Bono and his band, U2, have been provoking audiences, including Christians, since they began playing in the '70s. After making clear their Christian influences early on, the band took on social justice concerns and explored the depths of pop culture in the '90s. With their album All that You Can't Leave Behind, U2 returned to exploring its spiritual roots. Bono then toured the United States asking Christians to step up the fight against AIDS in Africa.

All along, however, U2 has been a staple in sermons across the country, across denominations, and across generations. Get Up Off Your Knees is a collection of sermons from the U2 catalogue written by several authors. Co-editor Beth Maynard is the pastor of the Church of the Good Shepherd in Fairhaven, Massachusetts.

Your co-author, Raewynne Whiteley, has a piece on pop culture and preaching. What is the connection between those two?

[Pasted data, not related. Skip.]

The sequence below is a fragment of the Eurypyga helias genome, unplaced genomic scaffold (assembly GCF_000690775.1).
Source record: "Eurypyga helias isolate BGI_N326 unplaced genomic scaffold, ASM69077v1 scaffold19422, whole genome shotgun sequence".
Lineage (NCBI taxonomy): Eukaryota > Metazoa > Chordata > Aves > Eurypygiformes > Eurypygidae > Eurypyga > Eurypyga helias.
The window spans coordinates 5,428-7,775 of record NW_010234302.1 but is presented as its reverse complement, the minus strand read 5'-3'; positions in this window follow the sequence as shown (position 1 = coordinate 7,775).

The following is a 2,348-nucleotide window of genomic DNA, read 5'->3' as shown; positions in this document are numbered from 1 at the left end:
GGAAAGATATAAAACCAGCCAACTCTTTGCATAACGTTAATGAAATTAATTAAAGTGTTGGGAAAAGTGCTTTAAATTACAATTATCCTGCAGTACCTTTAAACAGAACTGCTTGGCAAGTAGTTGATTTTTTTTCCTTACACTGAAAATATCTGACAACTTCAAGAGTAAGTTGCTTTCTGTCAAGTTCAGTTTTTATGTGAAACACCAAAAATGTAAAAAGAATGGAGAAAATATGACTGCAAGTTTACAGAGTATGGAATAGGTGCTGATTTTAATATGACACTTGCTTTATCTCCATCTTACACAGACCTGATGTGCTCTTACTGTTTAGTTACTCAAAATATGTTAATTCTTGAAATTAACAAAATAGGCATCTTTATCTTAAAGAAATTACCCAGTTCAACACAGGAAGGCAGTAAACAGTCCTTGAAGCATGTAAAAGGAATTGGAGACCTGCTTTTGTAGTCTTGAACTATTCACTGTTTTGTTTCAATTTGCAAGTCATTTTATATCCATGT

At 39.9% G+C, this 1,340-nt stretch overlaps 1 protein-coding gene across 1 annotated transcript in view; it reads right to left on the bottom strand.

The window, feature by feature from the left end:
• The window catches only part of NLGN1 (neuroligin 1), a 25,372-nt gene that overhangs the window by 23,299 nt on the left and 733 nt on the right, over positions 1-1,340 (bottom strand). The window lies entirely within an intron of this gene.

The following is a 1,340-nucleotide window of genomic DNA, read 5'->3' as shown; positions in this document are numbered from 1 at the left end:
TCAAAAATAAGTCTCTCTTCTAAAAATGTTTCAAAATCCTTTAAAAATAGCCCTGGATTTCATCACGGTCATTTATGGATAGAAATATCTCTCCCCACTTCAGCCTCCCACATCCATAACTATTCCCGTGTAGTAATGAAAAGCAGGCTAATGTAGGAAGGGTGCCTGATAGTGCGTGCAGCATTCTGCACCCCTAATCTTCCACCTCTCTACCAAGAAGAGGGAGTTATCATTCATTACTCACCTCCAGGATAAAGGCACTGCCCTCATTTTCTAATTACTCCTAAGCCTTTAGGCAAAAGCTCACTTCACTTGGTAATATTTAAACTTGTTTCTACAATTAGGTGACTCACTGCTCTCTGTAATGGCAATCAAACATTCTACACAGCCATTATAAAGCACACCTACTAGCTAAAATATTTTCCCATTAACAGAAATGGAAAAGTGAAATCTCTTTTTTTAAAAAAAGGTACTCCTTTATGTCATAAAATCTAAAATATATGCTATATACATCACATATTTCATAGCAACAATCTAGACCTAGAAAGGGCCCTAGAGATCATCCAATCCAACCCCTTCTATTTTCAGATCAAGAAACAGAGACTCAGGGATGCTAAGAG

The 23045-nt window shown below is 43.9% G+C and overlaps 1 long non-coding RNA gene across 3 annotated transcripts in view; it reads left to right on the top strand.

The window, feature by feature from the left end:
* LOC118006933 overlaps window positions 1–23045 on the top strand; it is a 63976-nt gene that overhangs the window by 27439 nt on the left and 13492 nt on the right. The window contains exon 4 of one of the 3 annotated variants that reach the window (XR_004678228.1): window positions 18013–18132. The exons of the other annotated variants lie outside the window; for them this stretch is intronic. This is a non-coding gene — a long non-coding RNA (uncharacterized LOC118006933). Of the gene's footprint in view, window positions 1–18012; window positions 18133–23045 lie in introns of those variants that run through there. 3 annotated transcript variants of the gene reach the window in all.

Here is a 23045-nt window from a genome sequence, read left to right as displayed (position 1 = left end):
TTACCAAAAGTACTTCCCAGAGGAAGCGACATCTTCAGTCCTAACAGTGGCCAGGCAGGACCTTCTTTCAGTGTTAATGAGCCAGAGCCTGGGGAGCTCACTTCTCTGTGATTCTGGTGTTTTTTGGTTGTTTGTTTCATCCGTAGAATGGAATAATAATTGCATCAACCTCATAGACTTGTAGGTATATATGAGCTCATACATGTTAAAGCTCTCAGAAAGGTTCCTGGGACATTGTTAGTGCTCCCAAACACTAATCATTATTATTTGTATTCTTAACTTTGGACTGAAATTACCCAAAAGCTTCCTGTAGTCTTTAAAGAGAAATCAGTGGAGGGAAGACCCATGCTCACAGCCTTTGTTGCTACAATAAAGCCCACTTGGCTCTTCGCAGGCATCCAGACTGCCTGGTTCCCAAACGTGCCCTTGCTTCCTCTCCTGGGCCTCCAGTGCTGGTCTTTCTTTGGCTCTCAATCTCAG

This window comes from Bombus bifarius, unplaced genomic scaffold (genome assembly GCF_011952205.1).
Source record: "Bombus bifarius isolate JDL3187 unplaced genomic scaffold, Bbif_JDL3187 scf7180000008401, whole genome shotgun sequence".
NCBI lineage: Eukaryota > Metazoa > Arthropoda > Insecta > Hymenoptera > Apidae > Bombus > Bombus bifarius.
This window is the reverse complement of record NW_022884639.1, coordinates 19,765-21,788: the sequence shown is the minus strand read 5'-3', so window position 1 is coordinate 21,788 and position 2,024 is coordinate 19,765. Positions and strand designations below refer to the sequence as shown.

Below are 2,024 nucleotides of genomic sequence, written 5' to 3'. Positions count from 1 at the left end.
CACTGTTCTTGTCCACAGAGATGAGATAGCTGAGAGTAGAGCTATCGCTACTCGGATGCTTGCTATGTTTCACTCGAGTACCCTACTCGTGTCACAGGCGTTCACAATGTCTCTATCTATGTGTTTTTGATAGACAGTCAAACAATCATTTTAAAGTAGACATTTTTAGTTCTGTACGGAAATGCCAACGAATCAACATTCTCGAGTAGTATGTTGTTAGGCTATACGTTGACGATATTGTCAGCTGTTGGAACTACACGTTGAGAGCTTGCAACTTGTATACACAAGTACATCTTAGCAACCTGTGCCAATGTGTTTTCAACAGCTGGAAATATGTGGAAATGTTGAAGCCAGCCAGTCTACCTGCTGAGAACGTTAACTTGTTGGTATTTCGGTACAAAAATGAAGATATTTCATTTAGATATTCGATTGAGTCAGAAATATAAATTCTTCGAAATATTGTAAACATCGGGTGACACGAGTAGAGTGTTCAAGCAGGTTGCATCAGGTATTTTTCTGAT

Preachers are always looking for effective cultural connections that help people grasp the meaning of biblical text. One of the points that Raewynne makes is that not only do we take the biblical text out into the world, we bring our life experience and our experience of the world with us when we read biblical text. If you're a fan of U2, when you come to a situation of discouragement, when you need to be encouraged to persevere, you may come to that situation with "Walk On" in your head. There's just a natural connection that you make of these different texts and these different ways of telling the story of the world that we're in.

For people that aren't that familiar with U2, give a brief history of U2 and why it is that their lyrics so consistently convey biblical themes.

U2 is an Irish band, formed in the late '70s, out of the punk/new wave movement in Dublin. Very early on in their formation as a band, three of the members of the band became heavily involved in a Christian community called Shalom, which was non-denominational, and one can tell from their later comments was a very intense, influential experience. They ended up breaking with that community, it seemed, largely over the question of whether you could pursue a "secular career," such as rock music, and continue having a profession as a Christian.